After 15 years spent honing his restaurateur skills across Mexico, San Francisco, and San Jose, Julian Rios was ready to open the doors to his own eatery in 1992. According to the Sunnyvale Sun, there was just one problem: he didn't know how to cook. That's when his sister stepped in, crafting a menu of Mexican favorites that flourished in the hands of Julian's experienced chef, who is well versed in the secrets of Mexican cooking. Julian eventually learned his way around the kitchen thanks to this chef, adding cookery to a litany of skills that already included bussing tables, manning the register, and dicing sombreros. "If you don't do these things, you could lose your business," Rios told the Sunnyvale Sun, "I have worked too hard to let my business go down."
Low-cholesterol vegetable oil anchors every dish on the approximately 50-item menu, which incorporates loads of veggies and lean meats into traditional Mexican and seafood dishes served à la carte or on the buffet line. Vibrant margaritas and creative desserts scrawl an appetizing epilogue across the evening's menu, where cheesecake chimichangas drown in strawberry sauce, sugar, and whipped cream.
The chefs at Red Pepper Grill blend Mexican and California cuisines on a solid menu backed up with a full bar. Diners can kick off meals with house tortilla chips and salsa made fresh daily. Appetizer selections include gooey chicken quesadillas or nachos coated in cheese, beans, sour cream, and guacamole. House special entrees include crisp flautas, rolled corn tortillas that are stuffed with shredded meat. Chile verde burritos swim in a green sauce with rice and beans, and the enchilada Mazatlan holds prawns sautéed in a garlic sauce and topped with melted jack cheese. The heat of salsas, spicy marinades, and memories of family tire-fires can be quenched by a huge list of margaritas, wine, beer, and tequila.
Mexicali Grill whips up authentic, fresh Mexican fare alongside specialty margaritas in a vibrant, open-kitchen setting. The menu kicks off with hunger-slaking appetizers such as quesadillas smothered in monterey jack and crammed with sizzling steak and smooth guacamole ($9.95). Fill gustatory voids with the doublewide enchiladas sulzas—two enchiladas stuffed with tomatillo sauce and chicken breast and coupled with rice and refrito beans ($11.50). Snuggled inside a tortilla sleeping bag, the burrito de camarones brims with rock shrimp sautéed in fresh roasted garlic ($11.75).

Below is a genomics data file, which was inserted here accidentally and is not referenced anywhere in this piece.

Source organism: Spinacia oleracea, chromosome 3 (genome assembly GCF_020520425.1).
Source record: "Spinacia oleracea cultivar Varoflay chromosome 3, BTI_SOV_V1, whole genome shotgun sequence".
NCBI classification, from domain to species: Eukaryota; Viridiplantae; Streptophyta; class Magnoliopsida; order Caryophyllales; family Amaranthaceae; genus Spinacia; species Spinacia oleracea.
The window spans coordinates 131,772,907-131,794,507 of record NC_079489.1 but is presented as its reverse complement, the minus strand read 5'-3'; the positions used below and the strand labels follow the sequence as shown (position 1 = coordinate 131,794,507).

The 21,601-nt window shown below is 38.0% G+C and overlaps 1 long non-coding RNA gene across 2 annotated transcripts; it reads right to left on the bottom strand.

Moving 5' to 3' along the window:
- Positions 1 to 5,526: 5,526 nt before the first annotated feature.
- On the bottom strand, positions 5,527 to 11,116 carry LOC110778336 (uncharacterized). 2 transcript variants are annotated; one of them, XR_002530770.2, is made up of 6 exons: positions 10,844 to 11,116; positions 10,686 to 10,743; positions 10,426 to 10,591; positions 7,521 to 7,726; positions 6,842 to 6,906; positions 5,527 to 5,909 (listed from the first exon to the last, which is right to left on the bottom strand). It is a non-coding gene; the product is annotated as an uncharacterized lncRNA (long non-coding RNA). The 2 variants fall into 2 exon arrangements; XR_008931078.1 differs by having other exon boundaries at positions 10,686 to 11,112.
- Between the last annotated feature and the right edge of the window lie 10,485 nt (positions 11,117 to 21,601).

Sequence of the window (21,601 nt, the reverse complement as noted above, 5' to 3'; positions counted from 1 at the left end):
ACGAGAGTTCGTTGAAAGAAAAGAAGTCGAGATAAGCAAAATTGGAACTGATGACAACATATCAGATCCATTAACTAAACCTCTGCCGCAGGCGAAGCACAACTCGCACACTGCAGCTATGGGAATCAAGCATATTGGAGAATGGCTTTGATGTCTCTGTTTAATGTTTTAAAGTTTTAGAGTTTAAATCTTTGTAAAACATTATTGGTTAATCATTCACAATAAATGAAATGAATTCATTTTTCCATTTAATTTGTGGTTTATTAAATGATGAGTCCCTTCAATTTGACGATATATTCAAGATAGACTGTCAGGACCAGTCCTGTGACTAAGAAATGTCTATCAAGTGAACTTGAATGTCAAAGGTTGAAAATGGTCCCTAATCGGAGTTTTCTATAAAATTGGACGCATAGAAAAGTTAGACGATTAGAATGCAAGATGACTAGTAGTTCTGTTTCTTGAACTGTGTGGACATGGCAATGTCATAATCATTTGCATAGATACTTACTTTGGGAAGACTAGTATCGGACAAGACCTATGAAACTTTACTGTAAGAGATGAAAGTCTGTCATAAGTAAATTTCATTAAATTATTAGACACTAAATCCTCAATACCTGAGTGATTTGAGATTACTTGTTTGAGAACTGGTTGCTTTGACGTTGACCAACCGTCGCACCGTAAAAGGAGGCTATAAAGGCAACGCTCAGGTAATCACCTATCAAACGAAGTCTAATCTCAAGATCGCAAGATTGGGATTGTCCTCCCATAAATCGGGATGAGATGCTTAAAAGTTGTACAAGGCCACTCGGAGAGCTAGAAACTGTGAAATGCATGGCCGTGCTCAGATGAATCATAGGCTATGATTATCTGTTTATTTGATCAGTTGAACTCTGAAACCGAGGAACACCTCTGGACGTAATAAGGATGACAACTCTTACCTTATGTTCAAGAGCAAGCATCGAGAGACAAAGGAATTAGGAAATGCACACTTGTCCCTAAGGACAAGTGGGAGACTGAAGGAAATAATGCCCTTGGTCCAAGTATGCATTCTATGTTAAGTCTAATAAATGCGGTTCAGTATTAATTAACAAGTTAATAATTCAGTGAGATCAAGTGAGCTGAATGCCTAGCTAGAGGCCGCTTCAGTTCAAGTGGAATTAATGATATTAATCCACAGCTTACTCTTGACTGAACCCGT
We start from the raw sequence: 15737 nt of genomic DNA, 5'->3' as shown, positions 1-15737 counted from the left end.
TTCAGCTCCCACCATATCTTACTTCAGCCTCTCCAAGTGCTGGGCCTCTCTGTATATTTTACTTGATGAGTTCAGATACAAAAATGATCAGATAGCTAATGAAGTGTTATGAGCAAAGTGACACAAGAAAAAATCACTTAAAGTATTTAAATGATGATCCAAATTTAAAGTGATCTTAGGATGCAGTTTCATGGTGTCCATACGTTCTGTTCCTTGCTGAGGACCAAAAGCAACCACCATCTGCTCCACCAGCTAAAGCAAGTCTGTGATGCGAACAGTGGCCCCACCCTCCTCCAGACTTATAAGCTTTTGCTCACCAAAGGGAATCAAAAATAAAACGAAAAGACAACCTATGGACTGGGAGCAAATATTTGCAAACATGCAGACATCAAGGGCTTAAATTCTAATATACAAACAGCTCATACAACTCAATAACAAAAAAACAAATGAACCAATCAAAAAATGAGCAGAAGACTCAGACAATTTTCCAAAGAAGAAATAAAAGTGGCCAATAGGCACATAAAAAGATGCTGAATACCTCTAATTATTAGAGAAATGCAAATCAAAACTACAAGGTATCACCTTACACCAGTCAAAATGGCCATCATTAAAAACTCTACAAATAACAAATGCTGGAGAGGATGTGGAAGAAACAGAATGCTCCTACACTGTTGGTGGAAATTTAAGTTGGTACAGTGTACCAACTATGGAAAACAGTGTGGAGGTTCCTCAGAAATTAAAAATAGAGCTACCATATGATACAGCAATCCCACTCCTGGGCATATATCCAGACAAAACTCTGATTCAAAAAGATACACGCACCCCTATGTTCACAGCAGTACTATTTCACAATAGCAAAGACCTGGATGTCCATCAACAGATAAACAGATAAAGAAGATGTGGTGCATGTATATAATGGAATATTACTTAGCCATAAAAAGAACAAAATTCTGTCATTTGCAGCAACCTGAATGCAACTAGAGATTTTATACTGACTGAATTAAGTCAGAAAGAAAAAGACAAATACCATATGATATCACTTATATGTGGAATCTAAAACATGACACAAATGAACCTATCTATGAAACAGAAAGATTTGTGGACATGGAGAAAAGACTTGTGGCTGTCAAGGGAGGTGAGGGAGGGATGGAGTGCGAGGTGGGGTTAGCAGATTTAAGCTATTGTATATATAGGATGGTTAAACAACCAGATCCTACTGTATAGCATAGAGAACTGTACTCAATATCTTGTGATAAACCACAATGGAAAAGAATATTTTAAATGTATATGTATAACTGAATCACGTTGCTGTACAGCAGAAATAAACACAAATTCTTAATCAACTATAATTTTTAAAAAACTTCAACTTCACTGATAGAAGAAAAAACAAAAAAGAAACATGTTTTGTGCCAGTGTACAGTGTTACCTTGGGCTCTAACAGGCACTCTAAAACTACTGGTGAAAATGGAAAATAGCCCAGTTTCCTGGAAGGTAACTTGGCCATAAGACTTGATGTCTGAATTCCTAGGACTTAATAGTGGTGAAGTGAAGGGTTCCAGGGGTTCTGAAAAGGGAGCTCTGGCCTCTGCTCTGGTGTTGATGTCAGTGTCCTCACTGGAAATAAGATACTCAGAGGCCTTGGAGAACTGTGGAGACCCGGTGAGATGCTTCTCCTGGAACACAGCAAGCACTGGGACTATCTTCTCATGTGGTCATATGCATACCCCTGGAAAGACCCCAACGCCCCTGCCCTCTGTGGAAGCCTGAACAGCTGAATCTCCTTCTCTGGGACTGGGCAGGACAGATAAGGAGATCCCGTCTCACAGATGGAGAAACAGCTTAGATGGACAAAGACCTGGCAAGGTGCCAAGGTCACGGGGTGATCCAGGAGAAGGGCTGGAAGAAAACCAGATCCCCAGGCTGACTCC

It's been featured on the Travel Channel. It's 18 inches long—longer than most human newborns. It weighs in at a little more than five pounds. It's a burrito.
This monster, which goes by the name Burritozilla, is the signature dish at Iguanas. Chefs fill every square inch of the three tortillas required to contain it with hearty scoops of meat, salsa, sour cream, cheese, rice. beans, and guacamole. Many have stepped up to conquer the dish, from terrified local university students to Man v. Food's Adam Richman. But, with the understanding that not everyone would be able to defeat this oversized burrito, the Iguanas menu also holds creative interpretations of more manageably portioned Mexican classics.
Seven hand-trimmed meats—including grilled Angus-beef carne asada, tomatillo-braised pork, shredded chicken in spicy chipotle sauce, and carnitas—stuff tacos, tortas, and quesadillas. They also lounge atop nachos and even nacho fries. All this cheesy, juicy decadence aside, Iguanas’ menu is also big enough to include light, crisp taco salads and bitsy Baby Burritos and Tiny Tacos, the perfect size for kids or anyone who wants to make the Burritozilla look that much bigger.
Dona Maria Mexican Restaurant's menu depicts authentic Mexican cuisine constructed from fresh vegetables and hearty meats. Groups of two or four commence chow downs with a basket of tortilla chips and fresh guacamole, made in-house by skydiving avocados. Chefs line plates with traditional Mexican dinner platters such as enchiladas, chili rellenos, and chimichangas, as well as sautéed seafood platters that tout fresh tilapia fillets and shrimp. In addition to hearty meals, servers adorn tables with breakfast plates comprised of scrambled eggs sprinkled with chorizo or vegetables. Instead of bringing a hose nozzle from home, patrons can wash down spicy bites with a margarita or substitute the colorful concoction for another thirst quencher.
Though it first opened its doors way back in 1977, La Paloma still garners plenty of praise. Metro active, for instance, named it one of Silicon Valley's best Mexican eateries for 2013.
Now run by third-generation restaurateurs, La Paloma continues showcasing the classic Mexican flavors that made it popular, from shrimp fajitas served on sizzling skillets to tortas filled with steak, avocado, and grilled onions. Cooks cater to vegetarian diners as well with such dishes as enchiladas stuffed with mushrooms, spinach, and almonds. To help wash down each bite, bartenders craft plentiful libations, including a French take on margaritas made with tequila and Cointreau liqueur.